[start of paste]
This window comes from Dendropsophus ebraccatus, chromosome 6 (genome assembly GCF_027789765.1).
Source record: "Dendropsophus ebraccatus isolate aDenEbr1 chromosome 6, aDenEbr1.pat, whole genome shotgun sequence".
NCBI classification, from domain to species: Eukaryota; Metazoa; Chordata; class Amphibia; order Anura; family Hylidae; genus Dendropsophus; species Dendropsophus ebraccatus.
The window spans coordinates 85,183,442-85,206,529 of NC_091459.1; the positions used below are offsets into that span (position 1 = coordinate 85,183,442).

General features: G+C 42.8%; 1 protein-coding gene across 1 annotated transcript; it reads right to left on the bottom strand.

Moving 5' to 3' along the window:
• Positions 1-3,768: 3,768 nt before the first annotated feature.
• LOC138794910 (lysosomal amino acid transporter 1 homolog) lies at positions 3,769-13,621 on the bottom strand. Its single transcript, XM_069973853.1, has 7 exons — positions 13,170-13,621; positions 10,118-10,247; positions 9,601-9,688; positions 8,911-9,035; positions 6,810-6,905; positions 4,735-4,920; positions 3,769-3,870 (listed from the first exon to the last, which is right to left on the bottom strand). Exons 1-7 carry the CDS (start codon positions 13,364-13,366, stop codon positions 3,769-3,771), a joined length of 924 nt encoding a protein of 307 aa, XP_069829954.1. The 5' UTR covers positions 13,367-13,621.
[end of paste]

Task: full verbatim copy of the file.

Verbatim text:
This window comes from Dendropsophus ebraccatus, chromosome 6 (genome assembly GCF_027789765.1).
Source record: "Dendropsophus ebraccatus isolate aDenEbr1 chromosome 6, aDenEbr1.pat, whole genome shotgun sequence".
NCBI classification, from domain to species: Eukaryota; Metazoa; Chordata; class Amphibia; order Anura; family Hylidae; genus Dendropsophus; species Dendropsophus ebraccatus.
The window spans coordinates 85,183,442-85,206,529 of NC_091459.1; the positions used below are offsets into that span (position 1 = coordinate 85,183,442).

General features: G+C 42.8%; 1 protein-coding gene across 1 annotated transcript; it reads right to left on the bottom strand.

Moving 5' to 3' along the window:
• Positions 1-3,768: 3,768 nt before the first annotated feature.
• LOC138794910 (lysosomal amino acid transporter 1 homolog) lies at positions 3,769-13,621 on the bottom strand. Its single transcript, XM_069973853.1, has 7 exons — positions 13,170-13,621; positions 10,118-10,247; positions 9,601-9,688; positions 8,911-9,035; positions 6,810-6,905; positions 4,735-4,920; positions 3,769-3,870 (listed from the first exon to the last, which is right to left on the bottom strand). Exons 1-7 carry the CDS (start codon positions 13,364-13,366, stop codon positions 3,769-3,771), a joined length of 924 nt encoding a protein of 307 aa, XP_069829954.1. The 5' UTR covers positions 13,367-13,621.